Tortoise and hare — in space

Foreign agencies are inching closer to NASA’s prestige as the U.S. program lags behind.

Jared Rogers-Martin

In a fiery streak, a hunk of metal scorched across the sky and landed in Kazakhstan to shatter a world record. 
 
Upon touching the Earth’s soil, cosmonaut Gennady Padalka had surpassed another Russian for the longest amount of time a human has spent in space. He had spent a total of 879 days peering out over the galactic black. 
 
The great space race fizzled out after the Cold War, but now Russia and other countries are deepening budgets and adding competitive space programs — albeit with budgets inferior to NASA’s — while the United States keeps its manned missions grounded without a useable spacecraft.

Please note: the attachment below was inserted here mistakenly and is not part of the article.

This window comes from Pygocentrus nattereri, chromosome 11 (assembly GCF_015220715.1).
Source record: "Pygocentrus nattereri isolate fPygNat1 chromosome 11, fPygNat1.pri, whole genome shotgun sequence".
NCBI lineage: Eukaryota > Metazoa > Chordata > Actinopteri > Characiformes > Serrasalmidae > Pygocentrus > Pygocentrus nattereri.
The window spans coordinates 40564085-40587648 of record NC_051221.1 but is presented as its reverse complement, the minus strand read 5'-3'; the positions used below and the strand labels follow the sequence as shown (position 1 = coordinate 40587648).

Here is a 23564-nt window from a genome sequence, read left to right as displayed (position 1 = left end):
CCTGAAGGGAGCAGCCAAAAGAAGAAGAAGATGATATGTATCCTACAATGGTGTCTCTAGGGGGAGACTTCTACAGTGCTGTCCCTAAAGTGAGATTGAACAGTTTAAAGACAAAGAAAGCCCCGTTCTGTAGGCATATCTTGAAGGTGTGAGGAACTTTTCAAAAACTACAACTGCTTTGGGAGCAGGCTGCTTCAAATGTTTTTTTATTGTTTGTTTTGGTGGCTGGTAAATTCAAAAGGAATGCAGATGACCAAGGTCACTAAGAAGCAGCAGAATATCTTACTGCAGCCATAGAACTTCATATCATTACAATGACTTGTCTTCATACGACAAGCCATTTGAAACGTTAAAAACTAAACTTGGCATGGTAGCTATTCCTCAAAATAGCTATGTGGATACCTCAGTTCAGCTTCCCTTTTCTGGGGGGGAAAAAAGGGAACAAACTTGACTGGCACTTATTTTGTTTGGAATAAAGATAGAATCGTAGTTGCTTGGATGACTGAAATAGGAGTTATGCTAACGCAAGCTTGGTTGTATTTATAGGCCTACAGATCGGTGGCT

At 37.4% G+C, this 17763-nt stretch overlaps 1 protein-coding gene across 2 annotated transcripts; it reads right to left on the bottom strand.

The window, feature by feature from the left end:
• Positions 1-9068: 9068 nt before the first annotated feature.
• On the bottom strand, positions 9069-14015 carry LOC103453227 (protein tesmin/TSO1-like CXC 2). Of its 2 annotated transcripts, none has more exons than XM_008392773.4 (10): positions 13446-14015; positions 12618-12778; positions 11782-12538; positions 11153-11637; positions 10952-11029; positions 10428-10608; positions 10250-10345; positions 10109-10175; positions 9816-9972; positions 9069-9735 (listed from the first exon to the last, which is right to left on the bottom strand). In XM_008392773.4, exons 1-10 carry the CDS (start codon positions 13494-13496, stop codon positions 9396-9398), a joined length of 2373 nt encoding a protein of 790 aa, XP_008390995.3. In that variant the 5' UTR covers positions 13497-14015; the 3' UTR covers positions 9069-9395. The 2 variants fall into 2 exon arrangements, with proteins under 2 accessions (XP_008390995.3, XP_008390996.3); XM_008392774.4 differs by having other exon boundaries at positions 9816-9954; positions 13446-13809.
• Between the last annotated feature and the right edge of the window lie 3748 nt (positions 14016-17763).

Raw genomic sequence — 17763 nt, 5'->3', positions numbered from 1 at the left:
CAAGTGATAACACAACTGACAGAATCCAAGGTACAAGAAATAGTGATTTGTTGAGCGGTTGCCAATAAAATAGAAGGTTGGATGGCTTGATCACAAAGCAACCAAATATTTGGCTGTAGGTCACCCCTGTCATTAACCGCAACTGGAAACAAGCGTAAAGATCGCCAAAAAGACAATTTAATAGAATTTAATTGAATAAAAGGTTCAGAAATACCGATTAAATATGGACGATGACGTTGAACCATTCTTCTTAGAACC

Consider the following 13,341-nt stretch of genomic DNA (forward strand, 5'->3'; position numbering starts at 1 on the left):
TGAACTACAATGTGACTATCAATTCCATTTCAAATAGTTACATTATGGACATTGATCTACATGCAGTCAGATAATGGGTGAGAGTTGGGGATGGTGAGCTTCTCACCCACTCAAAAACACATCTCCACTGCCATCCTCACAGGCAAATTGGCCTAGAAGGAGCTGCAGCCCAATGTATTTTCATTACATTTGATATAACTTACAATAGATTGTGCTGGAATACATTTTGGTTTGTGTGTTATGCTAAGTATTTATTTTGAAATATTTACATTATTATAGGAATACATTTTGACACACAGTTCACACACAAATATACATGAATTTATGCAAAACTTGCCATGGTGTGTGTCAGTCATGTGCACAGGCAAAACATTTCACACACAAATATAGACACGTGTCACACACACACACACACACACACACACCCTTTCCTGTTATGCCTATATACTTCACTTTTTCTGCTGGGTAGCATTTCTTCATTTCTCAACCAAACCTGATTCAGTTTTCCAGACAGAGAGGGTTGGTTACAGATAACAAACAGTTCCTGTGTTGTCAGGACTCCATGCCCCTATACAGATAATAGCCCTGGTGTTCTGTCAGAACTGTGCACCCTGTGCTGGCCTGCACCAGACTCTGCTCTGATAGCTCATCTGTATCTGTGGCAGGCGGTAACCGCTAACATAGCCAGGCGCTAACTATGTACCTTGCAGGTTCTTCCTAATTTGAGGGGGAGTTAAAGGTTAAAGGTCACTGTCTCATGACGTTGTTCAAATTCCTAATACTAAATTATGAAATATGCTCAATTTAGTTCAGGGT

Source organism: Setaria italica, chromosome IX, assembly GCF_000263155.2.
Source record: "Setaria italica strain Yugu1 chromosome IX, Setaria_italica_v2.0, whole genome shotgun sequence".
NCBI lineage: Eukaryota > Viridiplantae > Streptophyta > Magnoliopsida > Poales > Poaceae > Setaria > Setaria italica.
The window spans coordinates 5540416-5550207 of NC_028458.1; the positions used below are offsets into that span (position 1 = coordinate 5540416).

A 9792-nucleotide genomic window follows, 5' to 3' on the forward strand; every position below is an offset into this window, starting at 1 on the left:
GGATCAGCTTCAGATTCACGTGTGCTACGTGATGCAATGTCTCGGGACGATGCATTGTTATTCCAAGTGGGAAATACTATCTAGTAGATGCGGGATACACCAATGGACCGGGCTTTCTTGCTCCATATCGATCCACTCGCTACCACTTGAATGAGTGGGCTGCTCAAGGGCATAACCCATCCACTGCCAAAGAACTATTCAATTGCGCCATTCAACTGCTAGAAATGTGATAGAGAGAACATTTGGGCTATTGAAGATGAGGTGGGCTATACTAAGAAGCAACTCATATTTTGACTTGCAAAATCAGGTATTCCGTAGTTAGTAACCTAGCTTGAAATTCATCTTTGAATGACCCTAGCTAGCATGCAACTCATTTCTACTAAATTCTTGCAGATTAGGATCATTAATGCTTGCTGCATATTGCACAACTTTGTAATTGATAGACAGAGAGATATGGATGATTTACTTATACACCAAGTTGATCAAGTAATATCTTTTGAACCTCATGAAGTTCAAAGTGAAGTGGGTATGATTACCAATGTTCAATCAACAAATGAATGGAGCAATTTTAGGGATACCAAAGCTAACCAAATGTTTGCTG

Competition in space is a good thing for the scientific world. Space is one of the only places where scientific collaboration replaces diplomatic quarrels. For example, this summer NASA paid the Russian Federal Space Agency nearly $500 million to ferry U.S. astronauts to the International Space Station, despite sanctions stemming from the Ukraine crisis. However, for nearly half a century, the U.S. has held the patriotic torch of being the world’s leading space explorer.
While foreign agencies continue to break records and venture into unknown parts of the final frontier, the U.S. should not remain in limbo, without even a properly funded shuttle program. Every day we sit grounded on terrestrial soil, we lose a part of our national identity to our apathy toward space travel and our perceived superiority over other
countries.
 
In a worst-case scenario, we’ll soon replace stories of the great race between the tortoise and the hare with a space story titled, “The Eagle and Bear.”